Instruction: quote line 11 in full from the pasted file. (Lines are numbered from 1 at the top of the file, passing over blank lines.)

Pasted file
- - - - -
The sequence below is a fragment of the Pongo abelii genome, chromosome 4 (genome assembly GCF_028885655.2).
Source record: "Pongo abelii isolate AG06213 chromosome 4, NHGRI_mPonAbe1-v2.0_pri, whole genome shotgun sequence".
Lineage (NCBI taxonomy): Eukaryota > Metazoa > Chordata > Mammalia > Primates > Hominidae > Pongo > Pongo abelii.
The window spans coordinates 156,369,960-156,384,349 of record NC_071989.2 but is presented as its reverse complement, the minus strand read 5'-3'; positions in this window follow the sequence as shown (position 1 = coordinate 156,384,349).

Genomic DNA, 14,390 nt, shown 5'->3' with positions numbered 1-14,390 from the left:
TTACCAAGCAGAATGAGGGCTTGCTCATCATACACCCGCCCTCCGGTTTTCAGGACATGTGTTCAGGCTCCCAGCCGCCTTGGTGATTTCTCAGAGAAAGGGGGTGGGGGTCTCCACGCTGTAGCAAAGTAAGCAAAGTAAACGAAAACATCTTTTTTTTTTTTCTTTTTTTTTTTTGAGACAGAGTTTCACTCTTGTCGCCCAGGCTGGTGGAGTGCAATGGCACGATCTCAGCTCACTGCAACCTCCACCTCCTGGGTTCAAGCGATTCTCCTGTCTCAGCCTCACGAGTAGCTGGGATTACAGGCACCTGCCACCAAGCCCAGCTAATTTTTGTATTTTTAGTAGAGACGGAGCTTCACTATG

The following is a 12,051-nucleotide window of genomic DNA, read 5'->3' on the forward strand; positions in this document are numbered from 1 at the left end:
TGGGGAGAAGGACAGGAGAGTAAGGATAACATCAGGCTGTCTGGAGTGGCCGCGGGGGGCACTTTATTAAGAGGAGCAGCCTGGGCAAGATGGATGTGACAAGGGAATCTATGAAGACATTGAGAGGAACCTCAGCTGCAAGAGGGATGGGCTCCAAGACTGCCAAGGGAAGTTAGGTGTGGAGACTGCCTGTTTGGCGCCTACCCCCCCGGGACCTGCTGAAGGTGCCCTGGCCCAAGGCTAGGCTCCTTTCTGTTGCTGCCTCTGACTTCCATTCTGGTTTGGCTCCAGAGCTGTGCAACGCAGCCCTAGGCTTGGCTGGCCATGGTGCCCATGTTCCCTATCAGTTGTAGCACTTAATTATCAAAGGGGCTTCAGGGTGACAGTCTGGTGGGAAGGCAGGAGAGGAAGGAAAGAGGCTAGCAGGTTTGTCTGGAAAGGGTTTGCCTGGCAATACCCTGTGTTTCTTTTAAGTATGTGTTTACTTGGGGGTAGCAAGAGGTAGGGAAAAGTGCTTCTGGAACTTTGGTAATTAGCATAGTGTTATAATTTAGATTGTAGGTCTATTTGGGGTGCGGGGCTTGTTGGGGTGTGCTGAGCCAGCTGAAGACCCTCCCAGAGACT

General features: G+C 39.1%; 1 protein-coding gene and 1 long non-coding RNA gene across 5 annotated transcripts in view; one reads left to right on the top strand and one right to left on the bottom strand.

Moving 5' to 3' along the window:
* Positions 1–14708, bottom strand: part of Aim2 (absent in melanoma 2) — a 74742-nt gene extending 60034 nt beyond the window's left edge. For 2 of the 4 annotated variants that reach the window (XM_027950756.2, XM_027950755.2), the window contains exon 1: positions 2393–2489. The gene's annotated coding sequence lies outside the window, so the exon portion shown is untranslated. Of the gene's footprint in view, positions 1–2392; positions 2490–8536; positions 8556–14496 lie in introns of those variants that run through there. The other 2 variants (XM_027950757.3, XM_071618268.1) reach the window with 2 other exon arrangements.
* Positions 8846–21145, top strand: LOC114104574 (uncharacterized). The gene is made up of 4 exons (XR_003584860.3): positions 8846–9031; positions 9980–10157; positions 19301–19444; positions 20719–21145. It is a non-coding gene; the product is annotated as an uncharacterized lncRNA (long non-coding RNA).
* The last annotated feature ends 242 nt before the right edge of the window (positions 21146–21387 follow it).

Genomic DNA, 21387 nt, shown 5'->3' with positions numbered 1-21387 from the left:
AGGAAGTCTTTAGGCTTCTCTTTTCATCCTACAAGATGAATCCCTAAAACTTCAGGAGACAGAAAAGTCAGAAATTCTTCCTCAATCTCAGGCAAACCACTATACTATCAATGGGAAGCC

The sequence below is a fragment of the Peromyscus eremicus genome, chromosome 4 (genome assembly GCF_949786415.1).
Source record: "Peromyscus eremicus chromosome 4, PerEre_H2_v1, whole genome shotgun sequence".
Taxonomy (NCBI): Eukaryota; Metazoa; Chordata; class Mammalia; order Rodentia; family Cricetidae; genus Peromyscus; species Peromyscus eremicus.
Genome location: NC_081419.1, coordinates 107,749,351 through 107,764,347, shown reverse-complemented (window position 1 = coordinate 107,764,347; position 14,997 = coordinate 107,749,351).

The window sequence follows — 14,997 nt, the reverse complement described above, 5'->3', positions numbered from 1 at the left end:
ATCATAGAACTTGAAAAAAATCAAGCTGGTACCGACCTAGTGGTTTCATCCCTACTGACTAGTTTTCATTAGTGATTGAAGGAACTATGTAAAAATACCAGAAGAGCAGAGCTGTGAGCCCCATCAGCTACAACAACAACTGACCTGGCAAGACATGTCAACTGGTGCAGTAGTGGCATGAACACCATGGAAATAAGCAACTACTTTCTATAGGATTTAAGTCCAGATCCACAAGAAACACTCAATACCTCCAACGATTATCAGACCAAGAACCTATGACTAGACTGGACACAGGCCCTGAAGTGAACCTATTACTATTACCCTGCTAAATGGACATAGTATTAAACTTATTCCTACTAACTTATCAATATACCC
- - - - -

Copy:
* Positions 1–14708, bottom strand: part of Aim2 (absent in melanoma 2) — a 74742-nt gene extending 60034 nt beyond the window's left edge. For 2 of the 4 annotated variants that reach the window (XM_027950756.2, XM_027950755.2), the window contains exon 1: positions 2393–2489. The gene's annotated coding sequence lies outside the window, so the exon portion shown is untranslated. Of the gene's footprint in view, positions 1–2392; positions 2490–8536; positions 8556–14496 lie in introns of those variants that run through there. The other 2 variants (XM_027950757.3, XM_071618268.1) reach the window with 2 other exon arrangements.